Foreclosures Up 115% From Last Year

Foreclosures “zoomed” in August, up 115% from last year and 36% from July according to the newest numbers from RealtyTrac. This is the beginning of one of three remaining waves that will hit the market in the next year. This wave is expected to peak in October as 2 million 2/28 ARMs reset to market rates and an estimated 600,000 homeowners can no longer afford their payments.

“The jump in foreclosure filings [in August] might be the beginning of the next wave of increased foreclosure activity, as a large number of subprime adjustable rate loans are beginning to reset now,” said RealtyTrac Chief Executive James J. Saccacio.

“Another significant factor in the increased level of foreclosure activity is that the number of REO filings (bank repossessions) is increasing dramatically, which means that a greater percentage of homes entering foreclosure are going back to the banks.”

With markets flooded with foreclosed properties and the pool of mortgage applicants shrinking rapidly, borrowers are finding it difficult or impossible to sell their properties on the market or at auction before the bank repossesses them. In the month of August there were 243,947 foreclosure filings, 1 for every 510 households in the U.S., the highest numbers since RealityTrac began publishing its report. 42,789 homes went unsold and were repossessed.

The states most affected in August were so-called “sun belt” states and Midwestern “rust belt” states that are reeling from the loss of manufacturing jobs. Nevada (one for every 165 households,) California (one in 224), Florida (one in 243), Georgia (one in 271), Ohio (one in 281), Michigan (one in 288),Arizona (one in 289), Colorado (one in 312), Texas (one in 532), and Indiana (one in 544).

When real estate markets were hot, borrowers in trouble were able to sell their homes for enough to pay off their loans. Now, with the markets flooded with foreclosures and prices dropping, borrowers in trouble may find out that they owe more than their house is worth.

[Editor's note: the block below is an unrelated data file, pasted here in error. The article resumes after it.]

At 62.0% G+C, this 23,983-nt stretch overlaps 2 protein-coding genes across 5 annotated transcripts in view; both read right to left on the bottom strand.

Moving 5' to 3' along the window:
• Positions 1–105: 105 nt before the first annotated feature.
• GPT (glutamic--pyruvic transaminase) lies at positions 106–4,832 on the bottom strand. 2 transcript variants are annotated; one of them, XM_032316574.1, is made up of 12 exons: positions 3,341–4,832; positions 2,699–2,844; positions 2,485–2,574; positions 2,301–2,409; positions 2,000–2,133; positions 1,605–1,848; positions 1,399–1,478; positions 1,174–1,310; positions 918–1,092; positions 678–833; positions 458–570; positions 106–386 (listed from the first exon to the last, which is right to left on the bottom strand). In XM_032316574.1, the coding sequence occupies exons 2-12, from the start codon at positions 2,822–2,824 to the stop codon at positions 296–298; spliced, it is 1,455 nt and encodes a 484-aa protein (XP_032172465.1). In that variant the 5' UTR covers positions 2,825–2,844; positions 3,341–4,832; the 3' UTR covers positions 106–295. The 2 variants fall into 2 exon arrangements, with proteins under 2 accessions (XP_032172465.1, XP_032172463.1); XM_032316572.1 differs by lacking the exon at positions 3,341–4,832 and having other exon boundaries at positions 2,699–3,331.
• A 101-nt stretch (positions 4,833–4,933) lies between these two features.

August foreclosures zoom
Foreclosures more than double in past year [MarketWatch]
Foreclosures Surged 36% in August, Report Says [New York Times]
U.S. Foreclosures Continue to Surge [Wall Street Journal]


Edit Your Comment

  1. SaveMeJeebus says:

    I’m so glad that I will be buying a house at the peak of the Subprime Poison Train or whatever we are calling it.

  2. mrjimbo19 says:

    scary as hell to watch this happen, streets that were packed with families are now moving out to who knows where. It’s hard to believe so many people were careless to paying attention to the loan paperwork they signed

  3. SoCalGNX says:

    Realtytrac has been known to list foreclosures that show various stages of the process for one property. Thus the numbers may not reflect actually homes but simply the company’s accounting methods. Unless they have changed their method of numbers reporting, the count is suspect.

  4. hypnotik_jello says:

    there’s a sucker born every minute.

    really people, the only thing you need to remember is that, if it seems too good to be true, it probably is.

  5. hapless says:

    I find it disturbing that this is happening in states where the real estate markets weren’t inflated at all.

    Median home prices in Indiana, Ohio, and Michigan are only about double the median income!

  6. ArtDonovansDrunkenLovechild says:

    @SoCalGNX: “foreclosure” does not always mean losing your house. Someone can be foreclosed on, but keep thier house. Usually they will get sent a demand for payment of an amount of overdue payments. A lot of times this means the loss of the house, since people cant come up with that money and at this point its usually impossible to get a new loan to cover the difference. BUT some people can borrow that amount from family and friends, sell out of foreclosure, short sell to get out of the debt, ect. I think the stat is something like 70% of foreclosures leave the house, and less then half of them actually leave due to eviction/bank sale.

  7. Nytmare says:

    Why do ARMs reset in waves? Do people move into new homes in waves?

  8. MarkMadsen'sDanceInstructor says:

    Looks like it’ll be time for me to go shopping for a home soon.

    Honestly though, I feel no pity for people who lied about their income in order to qualify for a home. Now these people want to be bailed out? I for one don’t want my taxes raised to bail out other people’s lies and financial irresponsibility.

  9. theblackdog says:

    I have yet to see the home prices drop in the DC area. I still see McMansions going up and being advertised as “Starting from the low $600’s!”